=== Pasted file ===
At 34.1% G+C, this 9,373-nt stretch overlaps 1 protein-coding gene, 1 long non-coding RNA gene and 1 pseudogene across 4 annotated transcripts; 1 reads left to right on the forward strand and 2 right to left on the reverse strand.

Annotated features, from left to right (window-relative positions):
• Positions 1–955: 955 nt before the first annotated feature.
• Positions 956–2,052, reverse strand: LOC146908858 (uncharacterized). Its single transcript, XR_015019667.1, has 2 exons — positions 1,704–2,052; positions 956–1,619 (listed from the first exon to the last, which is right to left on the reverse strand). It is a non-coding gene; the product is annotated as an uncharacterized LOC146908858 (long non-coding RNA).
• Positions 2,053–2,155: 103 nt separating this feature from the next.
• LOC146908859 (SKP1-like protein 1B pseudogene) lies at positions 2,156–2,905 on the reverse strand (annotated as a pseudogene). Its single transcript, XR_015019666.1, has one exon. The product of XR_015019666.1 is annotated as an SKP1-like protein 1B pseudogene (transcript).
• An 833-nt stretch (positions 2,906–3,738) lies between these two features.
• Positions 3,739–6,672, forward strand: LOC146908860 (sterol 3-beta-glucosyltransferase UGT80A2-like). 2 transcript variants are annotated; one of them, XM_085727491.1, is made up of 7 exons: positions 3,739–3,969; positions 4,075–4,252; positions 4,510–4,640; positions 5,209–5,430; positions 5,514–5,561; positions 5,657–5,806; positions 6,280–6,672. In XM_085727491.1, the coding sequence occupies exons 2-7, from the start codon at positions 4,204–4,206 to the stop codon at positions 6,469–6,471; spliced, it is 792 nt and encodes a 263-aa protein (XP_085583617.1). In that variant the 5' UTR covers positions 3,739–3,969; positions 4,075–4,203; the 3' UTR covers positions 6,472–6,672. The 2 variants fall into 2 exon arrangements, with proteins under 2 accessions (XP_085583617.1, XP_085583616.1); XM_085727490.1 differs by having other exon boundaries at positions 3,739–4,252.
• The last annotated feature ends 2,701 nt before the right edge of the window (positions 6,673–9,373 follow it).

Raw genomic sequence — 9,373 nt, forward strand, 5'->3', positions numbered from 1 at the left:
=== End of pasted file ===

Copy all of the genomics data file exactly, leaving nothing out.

At 34.1% G+C, this 9,373-nt stretch overlaps 1 protein-coding gene, 1 long non-coding RNA gene and 1 pseudogene across 4 annotated transcripts; 1 reads left to right on the forward strand and 2 right to left on the reverse strand.

Annotated features, from left to right (window-relative positions):
• Positions 1–955: 955 nt before the first annotated feature.
• Positions 956–2,052, reverse strand: LOC146908858 (uncharacterized). Its single transcript, XR_015019667.1, has 2 exons — positions 1,704–2,052; positions 956–1,619 (listed from the first exon to the last, which is right to left on the reverse strand). It is a non-coding gene; the product is annotated as an uncharacterized LOC146908858 (long non-coding RNA).
• Positions 2,053–2,155: 103 nt separating this feature from the next.
• LOC146908859 (SKP1-like protein 1B pseudogene) lies at positions 2,156–2,905 on the reverse strand (annotated as a pseudogene). Its single transcript, XR_015019666.1, has one exon. The product of XR_015019666.1 is annotated as an SKP1-like protein 1B pseudogene (transcript).
• An 833-nt stretch (positions 2,906–3,738) lies between these two features.
• Positions 3,739–6,672, forward strand: LOC146908860 (sterol 3-beta-glucosyltransferase UGT80A2-like). 2 transcript variants are annotated; one of them, XM_085727491.1, is made up of 7 exons: positions 3,739–3,969; positions 4,075–4,252; positions 4,510–4,640; positions 5,209–5,430; positions 5,514–5,561; positions 5,657–5,806; positions 6,280–6,672. In XM_085727491.1, the coding sequence occupies exons 2-7, from the start codon at positions 4,204–4,206 to the stop codon at positions 6,469–6,471; spliced, it is 792 nt and encodes a 263-aa protein (XP_085583617.1). In that variant the 5' UTR covers positions 3,739–3,969; positions 4,075–4,203; the 3' UTR covers positions 6,472–6,672. The 2 variants fall into 2 exon arrangements, with proteins under 2 accessions (XP_085583617.1, XP_085583616.1); XM_085727490.1 differs by having other exon boundaries at positions 3,739–4,252.
• The last annotated feature ends 2,701 nt before the right edge of the window (positions 6,673–9,373 follow it).

Raw genomic sequence — 9,373 nt, forward strand, 5'->3', positions numbered from 1 at the left: